What is melatonin?
Melatonin is a hormone that is naturally found in the body. It is produced synthetically in the laboratory and is available in pill form as well as forms that can be absorbed under the tongue or through the cheek. However, before we talk about the role of melatonin in sleep, let’s talk about what it’s NOT for. So many of the patients I work with on sleep issues describe taking melatonin on a regular basis, every night before bed. Melatonin is not a sedative. It is not sleep inducing and it does not share any of the properties of prescription or over-the-counter sleep aids.
What does melatonin do?
The primary job of melatonin is to regulate the timing of your body’s sleep wake cycle or the circadian rhythm. To briefly describe the circadian rhythm, one of its primary jobs is starting an alerting signal of wakefulness that begins in the morning and remains throughout the day. The natural release of melatonin occurs in the evening to initiate the process sleep. One of these processes is the rapid decline in the alerting signal that started in the morning as part of the circadian rhythm. So, what melatonin DOES do is regulate the timing of sleep. By regulating the timing of sleep, melatonin does have a use in treating conditions such as: jet lag, shift work related sleep disturbance, and delayed sleep phase. This is because these conditions involve a misalignment of our circadian rhythm and our desired window for sleep. When we encounter a situation in which our circadian rhythm is not in line with when we need to sleep, melatonin can be used to help adjust the timing of sleep. However, behavioral interventions are the first line treatment for managing your circadian rhythm.
What melatonin won’t treat?
Melatonin is not a treatment for chronic insomnia. Insomnia involves trouble falling asleep or staying asleep even though you had the opportunity to get a full night of sleep. Clinical practice guidelines from the American Academy of Sleep Medicine (AASM) recommend against using melatonin as a treatment for sleep onset or sleep maintenance insomnia. Insomnia is generally not a sleep timing related issue and will not be effectively treated by melatonin.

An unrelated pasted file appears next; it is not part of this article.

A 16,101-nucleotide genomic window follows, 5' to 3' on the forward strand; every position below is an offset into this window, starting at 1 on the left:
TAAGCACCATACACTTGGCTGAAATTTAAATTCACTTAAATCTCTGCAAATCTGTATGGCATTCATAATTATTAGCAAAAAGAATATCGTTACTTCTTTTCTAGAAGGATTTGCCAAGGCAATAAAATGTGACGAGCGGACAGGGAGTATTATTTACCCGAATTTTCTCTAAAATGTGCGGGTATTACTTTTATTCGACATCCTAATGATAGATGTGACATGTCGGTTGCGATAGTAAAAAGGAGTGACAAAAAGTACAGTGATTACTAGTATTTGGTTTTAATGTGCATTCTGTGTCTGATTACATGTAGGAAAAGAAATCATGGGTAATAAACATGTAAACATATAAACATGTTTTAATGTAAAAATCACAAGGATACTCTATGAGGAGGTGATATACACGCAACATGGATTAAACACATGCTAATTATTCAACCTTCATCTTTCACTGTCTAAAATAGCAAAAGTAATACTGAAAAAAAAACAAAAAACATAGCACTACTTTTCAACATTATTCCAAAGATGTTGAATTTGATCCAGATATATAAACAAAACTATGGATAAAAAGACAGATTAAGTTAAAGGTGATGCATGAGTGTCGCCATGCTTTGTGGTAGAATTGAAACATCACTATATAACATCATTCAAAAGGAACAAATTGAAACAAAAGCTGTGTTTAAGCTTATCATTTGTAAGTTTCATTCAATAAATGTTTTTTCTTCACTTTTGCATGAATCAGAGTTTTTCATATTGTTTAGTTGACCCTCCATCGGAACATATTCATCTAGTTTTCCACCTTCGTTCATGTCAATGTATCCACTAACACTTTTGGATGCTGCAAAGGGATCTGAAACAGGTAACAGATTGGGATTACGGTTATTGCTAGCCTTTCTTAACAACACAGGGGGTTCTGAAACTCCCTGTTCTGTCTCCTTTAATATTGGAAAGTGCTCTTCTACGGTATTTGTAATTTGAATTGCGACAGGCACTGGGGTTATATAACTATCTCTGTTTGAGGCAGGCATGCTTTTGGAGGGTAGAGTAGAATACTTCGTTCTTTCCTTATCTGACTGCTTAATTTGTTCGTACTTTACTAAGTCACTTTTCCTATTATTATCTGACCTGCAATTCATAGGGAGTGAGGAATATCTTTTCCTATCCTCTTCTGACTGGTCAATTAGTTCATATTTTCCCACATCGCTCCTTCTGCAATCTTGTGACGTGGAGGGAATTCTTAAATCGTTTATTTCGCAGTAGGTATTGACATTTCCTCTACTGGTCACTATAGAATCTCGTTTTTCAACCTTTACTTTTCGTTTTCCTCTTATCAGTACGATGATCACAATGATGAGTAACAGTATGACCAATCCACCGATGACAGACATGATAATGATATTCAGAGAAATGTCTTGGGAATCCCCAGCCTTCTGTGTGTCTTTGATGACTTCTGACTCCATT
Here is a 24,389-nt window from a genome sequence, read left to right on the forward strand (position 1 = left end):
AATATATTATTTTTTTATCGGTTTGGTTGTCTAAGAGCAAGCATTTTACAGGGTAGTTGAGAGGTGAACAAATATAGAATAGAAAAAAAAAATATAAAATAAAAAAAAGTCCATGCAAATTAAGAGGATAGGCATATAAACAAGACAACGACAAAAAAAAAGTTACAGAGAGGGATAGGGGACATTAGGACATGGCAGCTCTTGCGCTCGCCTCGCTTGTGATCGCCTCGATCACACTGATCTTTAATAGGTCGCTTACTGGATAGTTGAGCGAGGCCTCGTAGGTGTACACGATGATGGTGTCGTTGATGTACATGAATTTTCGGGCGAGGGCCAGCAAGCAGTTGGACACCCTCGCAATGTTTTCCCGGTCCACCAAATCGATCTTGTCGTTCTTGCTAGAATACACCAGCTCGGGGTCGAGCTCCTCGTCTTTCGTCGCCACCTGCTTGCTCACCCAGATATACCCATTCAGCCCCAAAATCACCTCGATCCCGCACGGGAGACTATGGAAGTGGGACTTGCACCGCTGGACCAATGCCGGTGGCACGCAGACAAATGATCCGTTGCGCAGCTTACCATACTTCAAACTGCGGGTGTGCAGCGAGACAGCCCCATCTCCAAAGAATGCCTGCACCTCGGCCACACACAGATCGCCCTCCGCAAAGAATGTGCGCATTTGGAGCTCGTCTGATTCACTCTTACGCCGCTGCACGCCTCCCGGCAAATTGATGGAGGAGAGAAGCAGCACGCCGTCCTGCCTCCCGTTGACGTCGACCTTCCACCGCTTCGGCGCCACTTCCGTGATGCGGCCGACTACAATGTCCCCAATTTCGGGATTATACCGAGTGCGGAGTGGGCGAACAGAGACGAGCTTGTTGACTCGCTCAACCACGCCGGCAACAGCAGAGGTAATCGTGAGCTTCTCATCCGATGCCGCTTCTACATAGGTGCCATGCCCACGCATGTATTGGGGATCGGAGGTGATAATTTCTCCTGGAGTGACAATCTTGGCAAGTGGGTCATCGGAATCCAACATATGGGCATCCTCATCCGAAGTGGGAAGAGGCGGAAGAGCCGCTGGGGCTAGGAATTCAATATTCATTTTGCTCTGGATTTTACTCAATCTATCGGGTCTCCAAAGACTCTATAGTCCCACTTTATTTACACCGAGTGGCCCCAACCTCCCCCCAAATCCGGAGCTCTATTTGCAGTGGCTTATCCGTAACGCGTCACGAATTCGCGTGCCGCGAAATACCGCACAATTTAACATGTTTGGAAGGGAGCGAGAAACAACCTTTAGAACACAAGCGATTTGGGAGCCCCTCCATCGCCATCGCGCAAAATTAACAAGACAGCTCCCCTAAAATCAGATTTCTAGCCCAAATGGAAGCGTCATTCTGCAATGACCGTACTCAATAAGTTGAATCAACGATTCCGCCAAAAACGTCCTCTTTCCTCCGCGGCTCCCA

What to do about sleep problems?
When you experience difficulty with sleep, it’s important to get an evaluation done by someone that specializes in treating sleep disorders. As you can see from the information above, different sleep problems have different treatments and understanding what type of sleep problem you have is the first step in getting effective treatment. Melatonin has a place in treating sleep disorders, but it is not the recommended treatment for insomnia and the way melatonin works in the body makes it very unlikely to treat insomnia.
The first place to start in treating sleep problems is getting good education about sleep. This can be found at http://sleepeducation.org/ which is a site provided by AASM. Additionally, if you’d like to get connected with a sleep specialist, AASM provides a directory at the following link: http://sleepeducation.org/find-a-facility
For more information on the use and dosages of melatonin click here. It’s important to speak with your physician before starting any supplement or medication.
The opinions in CDP Staff Perspective blogs are solely those of the author and do not necessarily reflect the opinion of the Uniformed Services University of the Health Science or the Department of Defense.
Jeff Mann, Psy.D., is a Military Behavioral Health Psychologist at the Center for Deployment Psychology (CDP) with the Uniformed Services University of the Health Sciences.